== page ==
Food Businesses Leaving UK

Published on: 1 Dec 2017

Brexit imageAs much as two-thirds of businesses currently in the UK are planning to leave for the EU, according to recent statistics.

The businesses, which include the food and drink sector, are expecting to take their supply chain out of the UK when new Brexit rules come in.

Survey of businesses

The Chartered Institute of Procurement and Supply, or CIPS, carried out a survey of more than 1,118 supply chain managers. They found that 63% of those managers were expecting to move at least some of their supply chain out of the UK. This could mean that a lot of food jobs are moving out, too.

This statistic comes on the heel of worrying changes in the Brexit talks, which have caused a shift in thinking: only 44% of supply chain managers were thinking of leaving the UK in May.

Half of UK businesses indicated that they are less and less confident in the promised free and frictionless trade deal, believing that it now may not happen. 35% of businesses said that they were so unsure about the future of trade between the UK and the EU that they have not been able to make preparations.

CIPS CEO Gerry Walsh commented, “The Brexit negotiating team promise that progress will be made soon, but it is already too late for scores of businesses who look like they will be deserted by their European partners. British businesses simply cannot put their suppliers and customers on hold while the negotiators get their act together.”

He added, “The success of the negotiations should not be measured on the final deal only, but on how quickly both sides can provide certainty. The clock is ticking.”

The lack of clarity in the dealings, which are all being made behind closed doors, is another factor which is shaking British faith in the results.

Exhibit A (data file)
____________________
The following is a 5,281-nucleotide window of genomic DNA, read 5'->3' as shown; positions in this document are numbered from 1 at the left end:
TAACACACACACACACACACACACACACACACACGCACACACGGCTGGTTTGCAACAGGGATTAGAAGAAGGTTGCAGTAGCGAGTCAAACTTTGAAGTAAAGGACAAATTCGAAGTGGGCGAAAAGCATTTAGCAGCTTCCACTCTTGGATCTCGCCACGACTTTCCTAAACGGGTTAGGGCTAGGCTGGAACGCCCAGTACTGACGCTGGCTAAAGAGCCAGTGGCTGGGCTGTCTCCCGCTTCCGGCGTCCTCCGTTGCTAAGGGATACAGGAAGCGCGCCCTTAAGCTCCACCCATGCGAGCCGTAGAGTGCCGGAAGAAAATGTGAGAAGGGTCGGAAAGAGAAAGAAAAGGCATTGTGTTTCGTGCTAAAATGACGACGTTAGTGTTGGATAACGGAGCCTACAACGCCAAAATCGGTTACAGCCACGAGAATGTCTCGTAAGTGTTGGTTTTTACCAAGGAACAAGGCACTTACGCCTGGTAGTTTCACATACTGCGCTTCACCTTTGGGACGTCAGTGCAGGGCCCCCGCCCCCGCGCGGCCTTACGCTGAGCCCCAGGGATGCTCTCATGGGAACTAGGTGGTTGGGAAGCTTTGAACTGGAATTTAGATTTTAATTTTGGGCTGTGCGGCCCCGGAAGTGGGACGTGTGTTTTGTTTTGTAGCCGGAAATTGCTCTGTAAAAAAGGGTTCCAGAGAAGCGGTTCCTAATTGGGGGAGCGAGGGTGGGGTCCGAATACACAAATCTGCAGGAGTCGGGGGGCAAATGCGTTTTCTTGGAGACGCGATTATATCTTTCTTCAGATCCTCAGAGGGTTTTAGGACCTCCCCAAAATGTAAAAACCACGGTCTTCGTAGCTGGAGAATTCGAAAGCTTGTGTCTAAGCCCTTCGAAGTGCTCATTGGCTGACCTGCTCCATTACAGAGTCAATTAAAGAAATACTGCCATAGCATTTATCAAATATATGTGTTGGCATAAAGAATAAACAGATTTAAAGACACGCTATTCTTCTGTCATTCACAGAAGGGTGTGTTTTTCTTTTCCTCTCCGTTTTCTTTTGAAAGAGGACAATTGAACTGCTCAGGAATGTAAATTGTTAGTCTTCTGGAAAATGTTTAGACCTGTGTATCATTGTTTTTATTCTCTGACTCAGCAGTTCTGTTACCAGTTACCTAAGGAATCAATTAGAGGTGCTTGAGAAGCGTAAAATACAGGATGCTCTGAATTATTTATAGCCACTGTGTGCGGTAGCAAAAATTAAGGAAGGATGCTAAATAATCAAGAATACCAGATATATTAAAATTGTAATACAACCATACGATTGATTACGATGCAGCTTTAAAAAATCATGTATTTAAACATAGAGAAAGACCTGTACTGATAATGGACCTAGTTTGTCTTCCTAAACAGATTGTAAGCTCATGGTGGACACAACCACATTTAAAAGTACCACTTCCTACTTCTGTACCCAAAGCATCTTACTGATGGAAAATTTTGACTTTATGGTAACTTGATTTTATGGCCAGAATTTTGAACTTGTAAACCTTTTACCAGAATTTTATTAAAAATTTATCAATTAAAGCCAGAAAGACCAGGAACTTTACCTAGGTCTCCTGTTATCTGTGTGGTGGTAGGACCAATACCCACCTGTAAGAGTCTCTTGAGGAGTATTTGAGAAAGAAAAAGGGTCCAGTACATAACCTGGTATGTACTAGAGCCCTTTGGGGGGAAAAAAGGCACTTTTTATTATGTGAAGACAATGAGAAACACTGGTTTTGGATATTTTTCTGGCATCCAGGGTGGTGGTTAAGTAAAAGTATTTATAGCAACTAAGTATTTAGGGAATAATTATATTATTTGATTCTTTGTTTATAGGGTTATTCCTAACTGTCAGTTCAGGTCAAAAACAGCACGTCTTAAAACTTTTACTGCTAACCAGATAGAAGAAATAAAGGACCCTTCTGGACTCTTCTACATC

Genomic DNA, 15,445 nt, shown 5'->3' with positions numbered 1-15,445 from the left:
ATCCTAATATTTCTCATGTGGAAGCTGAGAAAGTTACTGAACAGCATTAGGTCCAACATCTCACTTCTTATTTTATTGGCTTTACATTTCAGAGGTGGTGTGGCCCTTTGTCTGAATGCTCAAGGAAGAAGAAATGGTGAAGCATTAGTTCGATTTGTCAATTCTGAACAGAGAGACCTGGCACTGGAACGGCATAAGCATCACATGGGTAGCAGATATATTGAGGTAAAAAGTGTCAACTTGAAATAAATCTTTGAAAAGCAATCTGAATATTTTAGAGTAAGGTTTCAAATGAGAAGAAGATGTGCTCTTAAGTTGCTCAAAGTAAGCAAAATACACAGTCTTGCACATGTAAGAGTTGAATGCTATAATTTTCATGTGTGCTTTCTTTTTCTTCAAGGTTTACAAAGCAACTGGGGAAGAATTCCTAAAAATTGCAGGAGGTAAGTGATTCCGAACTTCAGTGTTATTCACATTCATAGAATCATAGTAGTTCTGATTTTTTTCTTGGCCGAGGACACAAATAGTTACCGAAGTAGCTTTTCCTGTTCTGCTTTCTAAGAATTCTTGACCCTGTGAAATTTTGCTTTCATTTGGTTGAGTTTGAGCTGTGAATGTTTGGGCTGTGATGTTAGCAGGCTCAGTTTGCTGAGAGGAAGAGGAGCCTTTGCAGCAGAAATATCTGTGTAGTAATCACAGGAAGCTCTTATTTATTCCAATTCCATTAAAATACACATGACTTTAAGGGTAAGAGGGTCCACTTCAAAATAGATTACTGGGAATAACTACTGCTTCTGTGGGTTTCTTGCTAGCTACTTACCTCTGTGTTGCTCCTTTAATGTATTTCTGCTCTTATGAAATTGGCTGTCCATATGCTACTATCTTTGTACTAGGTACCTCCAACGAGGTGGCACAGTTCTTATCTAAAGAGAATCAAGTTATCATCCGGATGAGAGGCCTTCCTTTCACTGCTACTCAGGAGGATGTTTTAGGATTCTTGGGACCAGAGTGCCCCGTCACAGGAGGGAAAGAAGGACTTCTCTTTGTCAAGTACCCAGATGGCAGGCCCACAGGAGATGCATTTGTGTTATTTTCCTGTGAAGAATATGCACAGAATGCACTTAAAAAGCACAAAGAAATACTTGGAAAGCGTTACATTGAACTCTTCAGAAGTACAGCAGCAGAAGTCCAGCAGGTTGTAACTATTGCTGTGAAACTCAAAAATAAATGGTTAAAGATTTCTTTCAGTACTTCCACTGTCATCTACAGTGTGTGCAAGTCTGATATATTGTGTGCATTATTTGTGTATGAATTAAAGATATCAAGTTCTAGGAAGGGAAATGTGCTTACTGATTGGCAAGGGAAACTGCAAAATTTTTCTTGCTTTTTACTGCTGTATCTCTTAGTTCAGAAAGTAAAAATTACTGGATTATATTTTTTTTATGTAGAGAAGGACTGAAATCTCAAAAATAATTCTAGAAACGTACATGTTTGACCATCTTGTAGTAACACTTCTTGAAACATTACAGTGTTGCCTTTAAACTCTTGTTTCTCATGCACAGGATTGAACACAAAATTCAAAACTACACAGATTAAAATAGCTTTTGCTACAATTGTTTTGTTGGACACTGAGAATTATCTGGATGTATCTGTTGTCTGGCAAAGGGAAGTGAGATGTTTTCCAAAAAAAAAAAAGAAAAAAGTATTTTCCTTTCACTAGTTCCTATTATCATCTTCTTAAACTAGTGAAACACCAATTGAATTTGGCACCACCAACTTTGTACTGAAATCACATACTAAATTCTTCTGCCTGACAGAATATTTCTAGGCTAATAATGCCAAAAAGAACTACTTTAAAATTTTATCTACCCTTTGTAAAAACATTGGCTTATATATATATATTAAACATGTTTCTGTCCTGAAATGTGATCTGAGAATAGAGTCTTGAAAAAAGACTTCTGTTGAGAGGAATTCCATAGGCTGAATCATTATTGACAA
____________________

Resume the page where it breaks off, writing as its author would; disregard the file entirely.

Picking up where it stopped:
Split in services

Supply Chain40% of UK companies who had suppliers in the EU, however, said they have begun to search for domestic suppliers. This could indicate an upcoming split in businesses, with some choosing to put their business only in the UK and others choosing to operate only in the EU.

A large number of businesses are still adopting a wait-and-see approach. The UK will officially leave the EU in March 2019, and this is causing problems for some. 20% of UK businesses who had EU suppliers said they were finding it difficult to secure contracts which would run past this date.

8% of UK businesses say that they have already lost contracts with suppliers because of Brexit, and 14% believe that at least part of their organisation’s operations are no longer going to be viable when the deal goes through.

25% of businesses who have more than 250 employees say that they have splashed out on preparing their supply chain, spending at least £100,000. Despite this big spend, only 14% think that they are actually ready for Brexit to take place.

Leading supply chain experts are now starting to warn businesses that they may need to prepare for a ‘hard’ Brexit just in case it comes to pass. This could have serious consequences for food recruitment in the UK and beyond. We are yet to see what will come to pass, but one thing is certain: there will be some kind of impact.

After releasing the details of the survey, it seems that the Department for Exiting the European Union did not prepare a response to the CIPS statements. Many would say this is indicative of the entire process so far, which has left voters and workers alike in the dark.